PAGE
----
Always a Woman!
From the mid-twentieth century on Murdoch argued that modern philosophy, both in its analytic and French existentialist guises, is overly concerned with action and choice, operating with a naïve conception of the will and the idea of a liberal freely choosing agent, producing a picture of morality which is narrow and biased and ultimately unhelpful in relation to the complexities of our moral lives. She wants to replace this thin understanding of the moral agent with a richer idea of a moral person with an inner life and morally significant movements of consciousness.
In the past decades, Murdoch’s work has been appropriated by woman philosophers who have found her emphases concerning moral philosophy and personhood more illuminating than those of her action-centered contemporaries. Lovibond cites Megan Laverty who has put forward Murdoch’s work as a “feminist intervention in the masculine bias that has historically dominated romantic thinking” (p. 3). Indeed, as Lovibond points out, the dubious hero of modern moral philosophy and literature, criticized by Murdoch — “free independent, lonely, powerful, rational, responsible, brave” — is certainly male, and “her examples of genuine virtue, too, often seem calculated to reproach philosophy for its habitual neglect of women’s experience” (p. 3).
But the particular interest in the inner life seems, for Murdoch herself, to have little to do with gendered sensitivities. She is certainly not a philosopher of womanliness, or a specifically feminist philosopher. In Lovibond’s view she wants, essentially, to be above such things. In an interview, cited by Lovibond, she states that,
I think I want to write about things on the whole where it doesn’t matter whether you’re male or female, in which case you’d better be male, because a male represents ordinary human beings, unfortunately, as things stand at the moment, whereas a woman is always a woman! (p. 5)
Murdoch’s appeal here to a gender neutral (male) outlook may be found deeply disturbing for contemporary feminist sensibilities. Yet, there are plenty of passages in writings and interviews where she takes a thoroughly uncompromised and sharp posture in favor of gender equality. She has, furthermore, made way for a perspective on ethics which many woman philosophers have found deeply needed in twentieth-century ethics, including love, attention and self-forgetfulness in the ethical repertoire. But Lovibond is not convinced. She reasons the other way around: it is precisely by articulating an ethical perspective which elevates some of the virtues of traditional femininity that Murdoch becomes problematic from a feminist point of view. A main source of the problem here, as Lovibond perceives it, is the influence of Simone Weil, and her concept of “attention”, with all that goes with it:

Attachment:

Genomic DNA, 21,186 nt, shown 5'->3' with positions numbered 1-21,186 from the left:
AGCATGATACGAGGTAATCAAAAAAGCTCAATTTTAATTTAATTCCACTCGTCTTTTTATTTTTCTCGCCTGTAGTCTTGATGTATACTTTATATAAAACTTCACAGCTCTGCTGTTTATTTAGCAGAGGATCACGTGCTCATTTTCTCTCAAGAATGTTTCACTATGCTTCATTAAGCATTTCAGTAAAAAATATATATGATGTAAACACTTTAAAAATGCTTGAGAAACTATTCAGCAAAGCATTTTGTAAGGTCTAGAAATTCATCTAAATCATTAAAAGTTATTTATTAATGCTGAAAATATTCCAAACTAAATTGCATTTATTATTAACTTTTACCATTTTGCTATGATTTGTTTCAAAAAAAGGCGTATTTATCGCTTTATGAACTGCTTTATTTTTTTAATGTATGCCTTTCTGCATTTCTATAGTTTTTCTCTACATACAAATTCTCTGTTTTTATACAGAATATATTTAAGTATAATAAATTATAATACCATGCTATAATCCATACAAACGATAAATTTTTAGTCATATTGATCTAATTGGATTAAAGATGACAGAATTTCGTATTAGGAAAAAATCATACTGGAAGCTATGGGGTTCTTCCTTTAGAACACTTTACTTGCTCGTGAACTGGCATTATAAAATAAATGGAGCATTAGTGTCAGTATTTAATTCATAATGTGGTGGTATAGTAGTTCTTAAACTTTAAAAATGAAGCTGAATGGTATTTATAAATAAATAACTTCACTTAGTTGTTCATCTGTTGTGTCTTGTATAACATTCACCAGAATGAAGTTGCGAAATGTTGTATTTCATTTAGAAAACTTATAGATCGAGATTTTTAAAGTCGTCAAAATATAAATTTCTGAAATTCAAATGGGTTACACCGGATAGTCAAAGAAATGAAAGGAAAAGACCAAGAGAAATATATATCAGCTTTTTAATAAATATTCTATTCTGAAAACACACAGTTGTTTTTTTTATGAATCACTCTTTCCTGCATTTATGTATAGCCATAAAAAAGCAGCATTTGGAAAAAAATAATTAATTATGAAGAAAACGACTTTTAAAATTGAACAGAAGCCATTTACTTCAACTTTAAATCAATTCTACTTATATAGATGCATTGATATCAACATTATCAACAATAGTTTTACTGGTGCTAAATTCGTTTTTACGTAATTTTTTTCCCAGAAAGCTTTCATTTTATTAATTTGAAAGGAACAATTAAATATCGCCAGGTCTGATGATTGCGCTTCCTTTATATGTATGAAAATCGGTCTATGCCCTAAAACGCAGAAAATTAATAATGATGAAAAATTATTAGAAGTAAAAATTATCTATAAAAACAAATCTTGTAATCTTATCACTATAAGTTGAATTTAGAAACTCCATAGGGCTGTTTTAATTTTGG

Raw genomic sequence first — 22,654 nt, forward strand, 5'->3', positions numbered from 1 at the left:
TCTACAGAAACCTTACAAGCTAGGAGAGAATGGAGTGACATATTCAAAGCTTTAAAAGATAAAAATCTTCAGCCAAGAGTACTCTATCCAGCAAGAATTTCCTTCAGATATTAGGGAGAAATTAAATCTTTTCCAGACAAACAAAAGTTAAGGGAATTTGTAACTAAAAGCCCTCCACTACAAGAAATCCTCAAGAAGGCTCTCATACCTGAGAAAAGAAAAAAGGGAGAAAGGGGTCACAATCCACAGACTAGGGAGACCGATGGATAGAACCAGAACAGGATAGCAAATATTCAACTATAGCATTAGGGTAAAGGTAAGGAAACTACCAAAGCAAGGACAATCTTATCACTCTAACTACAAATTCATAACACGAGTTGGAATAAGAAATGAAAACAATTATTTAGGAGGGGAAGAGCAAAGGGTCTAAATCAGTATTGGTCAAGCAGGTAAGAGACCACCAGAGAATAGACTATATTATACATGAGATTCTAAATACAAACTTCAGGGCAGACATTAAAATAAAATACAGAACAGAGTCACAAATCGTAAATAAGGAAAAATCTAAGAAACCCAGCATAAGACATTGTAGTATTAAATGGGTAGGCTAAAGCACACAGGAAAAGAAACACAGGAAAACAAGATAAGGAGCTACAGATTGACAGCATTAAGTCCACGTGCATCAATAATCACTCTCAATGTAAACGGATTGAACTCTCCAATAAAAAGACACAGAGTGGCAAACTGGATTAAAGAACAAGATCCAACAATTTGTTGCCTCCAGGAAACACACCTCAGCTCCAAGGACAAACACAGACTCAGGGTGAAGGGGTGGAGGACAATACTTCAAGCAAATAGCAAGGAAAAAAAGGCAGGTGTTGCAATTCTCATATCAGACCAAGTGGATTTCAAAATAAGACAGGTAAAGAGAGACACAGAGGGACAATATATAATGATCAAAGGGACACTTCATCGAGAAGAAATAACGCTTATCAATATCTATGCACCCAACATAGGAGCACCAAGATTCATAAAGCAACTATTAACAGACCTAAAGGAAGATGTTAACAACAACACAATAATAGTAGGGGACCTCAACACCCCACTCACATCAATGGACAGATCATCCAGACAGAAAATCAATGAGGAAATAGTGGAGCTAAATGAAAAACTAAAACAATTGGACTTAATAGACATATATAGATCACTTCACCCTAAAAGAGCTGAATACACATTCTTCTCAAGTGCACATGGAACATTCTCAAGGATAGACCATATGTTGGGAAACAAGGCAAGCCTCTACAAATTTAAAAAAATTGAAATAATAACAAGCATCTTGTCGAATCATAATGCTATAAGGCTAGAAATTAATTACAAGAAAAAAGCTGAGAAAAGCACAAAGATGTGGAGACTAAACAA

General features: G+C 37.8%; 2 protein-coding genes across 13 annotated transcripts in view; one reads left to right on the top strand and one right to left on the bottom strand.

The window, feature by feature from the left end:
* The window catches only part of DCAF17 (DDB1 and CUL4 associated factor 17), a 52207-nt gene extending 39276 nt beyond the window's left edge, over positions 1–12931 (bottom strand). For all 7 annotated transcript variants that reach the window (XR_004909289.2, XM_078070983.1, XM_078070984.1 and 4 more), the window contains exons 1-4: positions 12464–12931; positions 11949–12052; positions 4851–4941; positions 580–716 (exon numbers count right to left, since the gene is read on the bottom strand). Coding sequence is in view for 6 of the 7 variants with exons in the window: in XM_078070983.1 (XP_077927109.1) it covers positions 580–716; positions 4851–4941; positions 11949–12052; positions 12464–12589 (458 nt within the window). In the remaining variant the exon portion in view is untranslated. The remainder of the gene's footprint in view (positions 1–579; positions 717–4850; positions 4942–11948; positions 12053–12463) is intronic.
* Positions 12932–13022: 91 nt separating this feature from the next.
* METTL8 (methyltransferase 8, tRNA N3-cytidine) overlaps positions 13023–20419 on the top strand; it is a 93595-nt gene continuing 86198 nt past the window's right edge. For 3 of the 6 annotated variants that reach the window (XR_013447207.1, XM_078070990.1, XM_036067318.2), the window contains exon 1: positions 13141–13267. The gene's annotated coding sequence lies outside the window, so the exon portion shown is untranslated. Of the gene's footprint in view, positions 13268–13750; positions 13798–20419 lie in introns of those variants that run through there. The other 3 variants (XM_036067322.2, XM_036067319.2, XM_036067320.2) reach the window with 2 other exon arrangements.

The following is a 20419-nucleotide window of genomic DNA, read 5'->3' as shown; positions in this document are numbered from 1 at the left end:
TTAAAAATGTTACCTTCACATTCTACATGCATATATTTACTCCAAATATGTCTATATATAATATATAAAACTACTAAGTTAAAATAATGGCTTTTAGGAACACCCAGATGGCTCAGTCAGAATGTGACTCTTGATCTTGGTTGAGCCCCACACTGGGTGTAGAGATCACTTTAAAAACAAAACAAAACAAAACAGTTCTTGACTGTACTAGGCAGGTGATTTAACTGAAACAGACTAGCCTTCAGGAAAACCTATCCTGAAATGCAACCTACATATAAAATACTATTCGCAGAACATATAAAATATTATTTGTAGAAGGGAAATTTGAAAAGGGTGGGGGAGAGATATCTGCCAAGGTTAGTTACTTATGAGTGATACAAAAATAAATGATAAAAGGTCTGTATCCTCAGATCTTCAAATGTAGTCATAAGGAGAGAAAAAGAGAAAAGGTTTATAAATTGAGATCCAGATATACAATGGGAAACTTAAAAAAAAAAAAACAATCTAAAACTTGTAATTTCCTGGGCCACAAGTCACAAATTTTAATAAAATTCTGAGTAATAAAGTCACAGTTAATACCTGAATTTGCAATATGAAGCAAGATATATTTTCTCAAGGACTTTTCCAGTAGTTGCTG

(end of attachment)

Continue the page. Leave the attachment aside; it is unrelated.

Murdoch is heedful of Weil’s teaching in ethics, religion and politics alike . . . but her most self-conscious borrowings are centred on the themes of attention andobedience. For Weil the concept of attention has a general epistemological significance not limited to ethics: active enquiry, strenuous attempts at problem solving, are in her view over-rated, serving only to ‘clear the ground’; they are low grade phenomena tainted by the ‘heat of the chase’, the egoistic wish not to have wasted our labour. By contrast there is a kind of attention which is bound up not with the will but with our consent to receive illumination or insight. (p. 29)
The good person, according to this picture, must above all have humility; she must learn to stand back and wait. She must let things happen, and attend to them, receive, rather than rush in and do things. “Unselfing” is a key word. This emphasis was fresh and unusual in Murdoch’s context of mid- and late-twentieth century Anglo-American secular moral philosophy, but as Lovibond suggests, this kind of selfless attention, attendance, and suppression of the impulse to act are precisely what has traditionally been expected of women. It is a good description of the internalized feminine ideal which has made women more easily manageable in patriarchal societies.